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Icepick headaches, also known as primary stabbing headaches, are sudden, very painful headaches which come on suddenly and last for seconds at a time.
The headaches is described as ‘stabbing’ or ‘jolting’, and the patient may be quite disabled during the attack. The pain usually occurs around the eye or temple. There should be no other neurological symptoms. The headaches subside suddenly, and often recur irregularly, sometimes up to 50 times a day.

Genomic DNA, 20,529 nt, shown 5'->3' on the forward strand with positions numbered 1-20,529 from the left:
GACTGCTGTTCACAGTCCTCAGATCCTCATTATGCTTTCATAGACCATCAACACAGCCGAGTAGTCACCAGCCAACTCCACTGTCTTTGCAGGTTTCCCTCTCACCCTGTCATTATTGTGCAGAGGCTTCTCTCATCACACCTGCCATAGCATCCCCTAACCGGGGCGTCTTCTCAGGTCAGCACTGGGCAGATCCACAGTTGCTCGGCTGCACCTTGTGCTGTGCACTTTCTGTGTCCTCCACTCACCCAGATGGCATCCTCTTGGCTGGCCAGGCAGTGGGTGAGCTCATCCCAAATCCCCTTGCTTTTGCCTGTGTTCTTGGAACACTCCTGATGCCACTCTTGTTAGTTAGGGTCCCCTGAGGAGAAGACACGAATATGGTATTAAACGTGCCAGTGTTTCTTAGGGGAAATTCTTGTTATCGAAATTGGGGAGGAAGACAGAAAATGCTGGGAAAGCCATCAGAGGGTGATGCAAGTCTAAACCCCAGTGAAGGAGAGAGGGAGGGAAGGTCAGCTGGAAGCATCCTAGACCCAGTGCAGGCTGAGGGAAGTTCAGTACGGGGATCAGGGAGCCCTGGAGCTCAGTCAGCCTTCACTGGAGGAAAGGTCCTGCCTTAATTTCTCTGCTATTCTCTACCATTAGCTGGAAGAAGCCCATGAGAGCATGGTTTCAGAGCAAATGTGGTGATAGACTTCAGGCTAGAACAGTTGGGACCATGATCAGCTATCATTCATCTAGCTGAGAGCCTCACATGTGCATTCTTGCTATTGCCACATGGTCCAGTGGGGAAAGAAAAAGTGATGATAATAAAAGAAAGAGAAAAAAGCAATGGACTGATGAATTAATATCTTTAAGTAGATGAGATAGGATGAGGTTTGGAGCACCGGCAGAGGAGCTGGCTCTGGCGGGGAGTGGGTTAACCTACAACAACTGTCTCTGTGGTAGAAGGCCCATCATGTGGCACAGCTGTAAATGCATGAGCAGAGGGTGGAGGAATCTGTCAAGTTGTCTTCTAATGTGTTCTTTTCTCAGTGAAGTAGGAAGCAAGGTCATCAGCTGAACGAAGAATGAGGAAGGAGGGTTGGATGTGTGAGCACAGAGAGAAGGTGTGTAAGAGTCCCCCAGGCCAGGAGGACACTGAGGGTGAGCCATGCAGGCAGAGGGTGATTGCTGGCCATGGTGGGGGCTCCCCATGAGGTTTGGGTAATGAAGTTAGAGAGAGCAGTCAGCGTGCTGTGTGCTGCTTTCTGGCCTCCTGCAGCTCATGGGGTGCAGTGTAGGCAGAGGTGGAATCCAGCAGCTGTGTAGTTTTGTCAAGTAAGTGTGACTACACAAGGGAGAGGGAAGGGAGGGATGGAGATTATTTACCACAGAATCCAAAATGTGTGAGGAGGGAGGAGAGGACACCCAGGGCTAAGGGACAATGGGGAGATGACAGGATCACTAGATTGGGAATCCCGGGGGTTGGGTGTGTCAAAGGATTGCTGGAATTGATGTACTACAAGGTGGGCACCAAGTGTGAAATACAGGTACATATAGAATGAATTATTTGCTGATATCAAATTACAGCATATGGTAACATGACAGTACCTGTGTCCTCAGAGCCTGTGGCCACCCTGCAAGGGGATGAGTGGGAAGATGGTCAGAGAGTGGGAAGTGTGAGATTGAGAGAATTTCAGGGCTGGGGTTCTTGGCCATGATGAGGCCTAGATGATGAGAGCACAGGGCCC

Who gets these headaches?
Adults, both male and female. They are rare in children or adolescents, and become more prevalent in middle age. They are more common in people with other headache disorders such as migraine or cluster headache.
Icepick headache itself is a benign condition and needs no tests. If you have never had a headache like this before however, you should consult your doctor, as other serious conditions causing headache need to be excluded.
The headaches themselves are too short for treatment to be useful. If the patient is having frequent, disabling headaches, then a tablet to prevent the attacks may be tried. The medication most frequently used is Indometacin.
Ice pick headache is painful but benign